Is the rise in banking fraud correlated to job cuts?

When I went to tell my father that I am running an online media platform, I couched it in a certain phrase I felt he could relate to. His generation used to be asked a question on when to retire after sixty years, but mine, as soon as a computer can do your work or when your organization is restructuring, has its way out of financial turmoil. 

And it clicked, he is a banker you know, who saw the first computers that had no mouse and everything they did was still being punched and filed. And a good storyteller, too, so he tells me, the other day he went to his bank, Barclays, now Absa and he found that the banking hall was rather empty.

So he is thinking back to his days; when the banking halls were full of people, someone had come to receive their salary, a tea bonus, or someone was just applying for a wad of personal chequebooks or sending money orders. 

But here it was, the banking hall had been gutted out by the rise of mobile banking that has been steadily eliminating thousands of jobs over the years. What the Central Bank calls an efficacy score, is that for every banker that served 215 people fifteen years ago today, the same banker is serving ten times more people or 2,044 in this case for example

As every service disappeared onto the mobile phones, the attrition bled the banking halls you would only get one or two counters attended to, and it only made sense to turn to mobile banking than wait. And this was deliberate, according to Financial Sector Deepening, banks charged customers an arm and a leg to withdraw money over the counter in order to force them onto mobile banking platforms.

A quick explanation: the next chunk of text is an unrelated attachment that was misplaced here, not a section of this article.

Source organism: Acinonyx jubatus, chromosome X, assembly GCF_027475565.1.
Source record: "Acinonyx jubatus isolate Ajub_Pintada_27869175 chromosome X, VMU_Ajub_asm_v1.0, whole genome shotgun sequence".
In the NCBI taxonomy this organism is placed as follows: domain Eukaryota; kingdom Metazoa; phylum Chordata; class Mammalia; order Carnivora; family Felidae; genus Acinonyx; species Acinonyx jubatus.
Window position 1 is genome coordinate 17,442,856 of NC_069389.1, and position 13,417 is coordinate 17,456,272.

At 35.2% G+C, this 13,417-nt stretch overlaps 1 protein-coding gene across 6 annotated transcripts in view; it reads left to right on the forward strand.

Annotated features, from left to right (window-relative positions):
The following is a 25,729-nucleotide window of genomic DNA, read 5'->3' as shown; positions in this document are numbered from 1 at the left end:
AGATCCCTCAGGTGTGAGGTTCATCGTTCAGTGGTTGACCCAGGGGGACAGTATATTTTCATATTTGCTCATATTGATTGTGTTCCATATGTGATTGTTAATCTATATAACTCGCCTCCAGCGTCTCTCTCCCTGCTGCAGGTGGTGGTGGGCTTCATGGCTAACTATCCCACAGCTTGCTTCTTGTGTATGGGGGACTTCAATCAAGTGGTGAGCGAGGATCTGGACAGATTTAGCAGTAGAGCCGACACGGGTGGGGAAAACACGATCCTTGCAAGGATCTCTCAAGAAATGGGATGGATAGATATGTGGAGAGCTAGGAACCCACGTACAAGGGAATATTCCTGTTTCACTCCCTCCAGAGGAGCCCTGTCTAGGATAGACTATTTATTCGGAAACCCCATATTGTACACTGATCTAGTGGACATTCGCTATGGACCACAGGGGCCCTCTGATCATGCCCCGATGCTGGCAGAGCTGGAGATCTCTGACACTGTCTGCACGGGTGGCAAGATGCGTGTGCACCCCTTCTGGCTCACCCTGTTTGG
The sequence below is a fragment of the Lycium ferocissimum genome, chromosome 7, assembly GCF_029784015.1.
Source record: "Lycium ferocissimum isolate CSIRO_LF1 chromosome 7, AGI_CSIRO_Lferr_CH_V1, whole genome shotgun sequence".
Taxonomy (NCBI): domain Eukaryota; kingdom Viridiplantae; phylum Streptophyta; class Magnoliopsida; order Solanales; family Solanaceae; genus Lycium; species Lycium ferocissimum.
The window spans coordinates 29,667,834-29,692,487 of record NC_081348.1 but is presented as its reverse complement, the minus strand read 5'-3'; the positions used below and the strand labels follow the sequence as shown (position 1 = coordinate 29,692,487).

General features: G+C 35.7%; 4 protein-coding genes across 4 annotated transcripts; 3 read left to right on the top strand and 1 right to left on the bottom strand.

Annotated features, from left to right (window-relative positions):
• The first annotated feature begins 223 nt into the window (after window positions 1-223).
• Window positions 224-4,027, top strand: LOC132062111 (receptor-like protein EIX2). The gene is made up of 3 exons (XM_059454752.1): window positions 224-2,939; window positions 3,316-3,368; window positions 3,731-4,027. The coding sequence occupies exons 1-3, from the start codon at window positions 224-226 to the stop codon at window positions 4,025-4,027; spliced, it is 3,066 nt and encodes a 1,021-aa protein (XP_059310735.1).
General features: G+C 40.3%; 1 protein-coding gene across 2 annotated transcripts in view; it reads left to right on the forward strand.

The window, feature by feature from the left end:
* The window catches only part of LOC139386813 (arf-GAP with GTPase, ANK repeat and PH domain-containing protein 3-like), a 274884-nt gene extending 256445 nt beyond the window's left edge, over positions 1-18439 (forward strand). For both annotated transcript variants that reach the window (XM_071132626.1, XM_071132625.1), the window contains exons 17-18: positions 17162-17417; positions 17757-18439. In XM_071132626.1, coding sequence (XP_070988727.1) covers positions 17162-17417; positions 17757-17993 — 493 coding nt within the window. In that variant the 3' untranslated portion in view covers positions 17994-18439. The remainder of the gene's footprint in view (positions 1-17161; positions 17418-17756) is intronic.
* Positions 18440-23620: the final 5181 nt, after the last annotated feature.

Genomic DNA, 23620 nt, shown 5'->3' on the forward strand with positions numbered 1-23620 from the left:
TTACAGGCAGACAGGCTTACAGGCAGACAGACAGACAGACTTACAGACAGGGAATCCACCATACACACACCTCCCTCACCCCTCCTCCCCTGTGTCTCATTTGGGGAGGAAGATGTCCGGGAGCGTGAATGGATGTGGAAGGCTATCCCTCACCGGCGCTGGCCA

And I quote, ‘transactions done at the branch are the most expensive: For some banks, this is a strategy to push their customers towards digital channels’.

According to the 2022 Kenya Bankers Association (KBA) customer satisfaction survey, 67.8 percent of the participating respondents preferred mobile banking, a trend that gained traction with the onset of COVID-19 and continues to stay elevated which is consistent with the 2021 FinAccess survey findings that found mobile banking usage also increased between 2019 and 2021.

Read also: Safaricom, banks deploy tool to fight SIM-swap scams

However, the bankers union saw the 78,371 and 1,010 agents contracted by 21 commercial banks and 5 microfinance banks (MFBs) respectively as the threat. In reality, however, it was the mobile since agency banking accounts for a mere 6.06 percent in the provision of services to customers according to KBA. 

My old man related, he said he talked to the young men at his local bank branch and they are all on contract. He said the problem with contracted labour is that quite often, it is not committed. If you tell your house help that she will only be hired for the month and she has nowhere else to go, she will steal from you, my father said. He said this is even worse for institutions such as banks.

I wondered, for a minute if he had struck something. Hacking attacks on Kenya’s financial systems, including mobile banking, rose nearly three-fold to 444 million in the year ending June 2022 from 158.4 million a year earlier. This has been attributed to working from home which saw more retail purchases made online.

But the dreaded Forkbombo hackers were known to gain access to companies’ finance systems remotely, and through insiders who used to plant computers and other devices in server rooms. The Central Bank of Kenya has also warned that 34.5 percent and 25.9 percent of bank account holders attributed the loss to internal fraud and phone-related fraud.

So maybe, the old man is right; insiders and contracted workers being squeezed in the name of savings costs could be the banks’ worst nightmare.  

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